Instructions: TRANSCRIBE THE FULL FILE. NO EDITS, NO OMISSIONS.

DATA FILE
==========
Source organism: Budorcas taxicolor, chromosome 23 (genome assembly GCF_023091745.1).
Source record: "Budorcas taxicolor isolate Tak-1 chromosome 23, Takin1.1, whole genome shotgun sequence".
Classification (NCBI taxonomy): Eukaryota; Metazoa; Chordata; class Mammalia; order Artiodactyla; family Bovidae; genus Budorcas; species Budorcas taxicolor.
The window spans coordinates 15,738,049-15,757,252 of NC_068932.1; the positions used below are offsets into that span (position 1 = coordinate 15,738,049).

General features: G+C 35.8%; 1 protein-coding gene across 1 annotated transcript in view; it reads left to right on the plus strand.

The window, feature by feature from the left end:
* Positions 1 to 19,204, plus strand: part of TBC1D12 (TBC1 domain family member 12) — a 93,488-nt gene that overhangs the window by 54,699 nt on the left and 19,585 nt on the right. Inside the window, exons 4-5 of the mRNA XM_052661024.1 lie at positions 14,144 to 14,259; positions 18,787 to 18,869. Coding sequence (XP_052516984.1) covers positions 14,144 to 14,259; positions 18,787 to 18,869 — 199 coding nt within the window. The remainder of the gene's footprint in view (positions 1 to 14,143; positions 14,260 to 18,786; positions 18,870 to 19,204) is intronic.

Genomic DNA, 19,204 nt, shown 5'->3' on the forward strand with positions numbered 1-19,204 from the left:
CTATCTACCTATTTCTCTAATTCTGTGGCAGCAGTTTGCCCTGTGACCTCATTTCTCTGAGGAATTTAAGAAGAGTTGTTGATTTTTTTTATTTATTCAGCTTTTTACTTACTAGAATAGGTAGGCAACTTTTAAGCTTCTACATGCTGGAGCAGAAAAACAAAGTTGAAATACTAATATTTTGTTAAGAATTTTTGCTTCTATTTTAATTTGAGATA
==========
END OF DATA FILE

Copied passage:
Source organism: Budorcas taxicolor, chromosome 23 (genome assembly GCF_023091745.1).
Source record: "Budorcas taxicolor isolate Tak-1 chromosome 23, Takin1.1, whole genome shotgun sequence".
Classification (NCBI taxonomy): Eukaryota; Metazoa; Chordata; class Mammalia; order Artiodactyla; family Bovidae; genus Budorcas; species Budorcas taxicolor.
The window spans coordinates 15,738,049-15,757,252 of NC_068932.1; the positions used below are offsets into that span (position 1 = coordinate 15,738,049).

General features: G+C 35.8%; 1 protein-coding gene across 1 annotated transcript in view; it reads left to right on the plus strand.

The window, feature by feature from the left end:
* Positions 1 to 19,204, plus strand: part of TBC1D12 (TBC1 domain family member 12) — a 93,488-nt gene that overhangs the window by 54,699 nt on the left and 19,585 nt on the right. Inside the window, exons 4-5 of the mRNA XM_052661024.1 lie at positions 14,144 to 14,259; positions 18,787 to 18,869. Coding sequence (XP_052516984.1) covers positions 14,144 to 14,259; positions 18,787 to 18,869 — 199 coding nt within the window. The remainder of the gene's footprint in view (positions 1 to 14,143; positions 14,260 to 18,786; positions 18,870 to 19,204) is intronic.

Genomic DNA, 19,204 nt, shown 5'->3' on the forward strand with positions numbered 1-19,204 from the left:
CTATCTACCTATTTCTCTAATTCTGTGGCAGCAGTTTGCCCTGTGACCTCATTTCTCTGAGGAATTTAAGAAGAGTTGTTGATTTTTTTTATTTATTCAGCTTTTTACTTACTAGAATAGGTAGGCAACTTTTAAGCTTCTACATGCTGGAGCAGAAAAACAAAGTTGAAATACTAATATTTTGTTAAGAATTTTTGCTTCTATTTTAATTTGAGATA